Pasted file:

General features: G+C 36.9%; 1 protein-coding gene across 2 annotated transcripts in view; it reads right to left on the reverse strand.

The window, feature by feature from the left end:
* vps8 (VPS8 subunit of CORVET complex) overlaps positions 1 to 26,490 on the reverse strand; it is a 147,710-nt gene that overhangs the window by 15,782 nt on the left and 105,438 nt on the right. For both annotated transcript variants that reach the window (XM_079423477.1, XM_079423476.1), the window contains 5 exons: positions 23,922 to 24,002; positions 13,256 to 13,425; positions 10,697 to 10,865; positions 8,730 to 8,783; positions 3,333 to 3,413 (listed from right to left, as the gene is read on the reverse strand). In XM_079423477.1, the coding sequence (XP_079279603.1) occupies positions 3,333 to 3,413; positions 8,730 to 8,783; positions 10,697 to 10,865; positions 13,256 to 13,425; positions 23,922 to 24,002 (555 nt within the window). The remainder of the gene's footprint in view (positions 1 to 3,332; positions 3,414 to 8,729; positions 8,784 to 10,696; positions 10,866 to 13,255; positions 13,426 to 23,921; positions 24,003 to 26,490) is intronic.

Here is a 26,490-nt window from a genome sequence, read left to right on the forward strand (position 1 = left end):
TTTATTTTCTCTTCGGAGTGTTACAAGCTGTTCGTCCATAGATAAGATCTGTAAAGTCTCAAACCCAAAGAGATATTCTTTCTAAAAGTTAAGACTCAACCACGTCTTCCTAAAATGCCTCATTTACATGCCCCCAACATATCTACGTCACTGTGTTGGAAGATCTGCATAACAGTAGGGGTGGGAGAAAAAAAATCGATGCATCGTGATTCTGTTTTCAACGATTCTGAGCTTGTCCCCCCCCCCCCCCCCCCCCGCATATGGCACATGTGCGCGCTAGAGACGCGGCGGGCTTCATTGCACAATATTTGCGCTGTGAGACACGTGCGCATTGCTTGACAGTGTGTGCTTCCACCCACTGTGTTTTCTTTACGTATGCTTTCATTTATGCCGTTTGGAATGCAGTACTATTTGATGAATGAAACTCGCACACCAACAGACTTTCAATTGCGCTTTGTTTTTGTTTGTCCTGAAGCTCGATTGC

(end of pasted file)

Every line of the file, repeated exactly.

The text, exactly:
General features: G+C 36.9%; 1 protein-coding gene across 2 annotated transcripts in view; it reads right to left on the reverse strand.

The window, feature by feature from the left end:
* vps8 (VPS8 subunit of CORVET complex) overlaps positions 1 to 26,490 on the reverse strand; it is a 147,710-nt gene that overhangs the window by 15,782 nt on the left and 105,438 nt on the right. For both annotated transcript variants that reach the window (XM_079423477.1, XM_079423476.1), the window contains 5 exons: positions 23,922 to 24,002; positions 13,256 to 13,425; positions 10,697 to 10,865; positions 8,730 to 8,783; positions 3,333 to 3,413 (listed from right to left, as the gene is read on the reverse strand). In XM_079423477.1, the coding sequence (XP_079279603.1) occupies positions 3,333 to 3,413; positions 8,730 to 8,783; positions 10,697 to 10,865; positions 13,256 to 13,425; positions 23,922 to 24,002 (555 nt within the window). The remainder of the gene's footprint in view (positions 1 to 3,332; positions 3,414 to 8,729; positions 8,784 to 10,696; positions 10,866 to 13,255; positions 13,426 to 23,921; positions 24,003 to 26,490) is intronic.

Here is a 26,490-nt window from a genome sequence, read left to right on the forward strand (position 1 = left end):
TTTATTTTCTCTTCGGAGTGTTACAAGCTGTTCGTCCATAGATAAGATCTGTAAAGTCTCAAACCCAAAGAGATATTCTTTCTAAAAGTTAAGACTCAACCACGTCTTCCTAAAATGCCTCATTTACATGCCCCCAACATATCTACGTCACTGTGTTGGAAGATCTGCATAACAGTAGGGGTGGGAGAAAAAAAATCGATGCATCGTGATTCTGTTTTCAACGATTCTGAGCTTGTCCCCCCCCCCCCCCCCCCCCGCATATGGCACATGTGCGCGCTAGAGACGCGGCGGGCTTCATTGCACAATATTTGCGCTGTGAGACACGTGCGCATTGCTTGACAGTGTGTGCTTCCACCCACTGTGTTTTCTTTACGTATGCTTTCATTTATGCCGTTTGGAATGCAGTACTATTTGATGAATGAAACTCGCACACCAACAGACTTTCAATTGCGCTTTGTTTTTGTTTGTCCTGAAGCTCGATTGC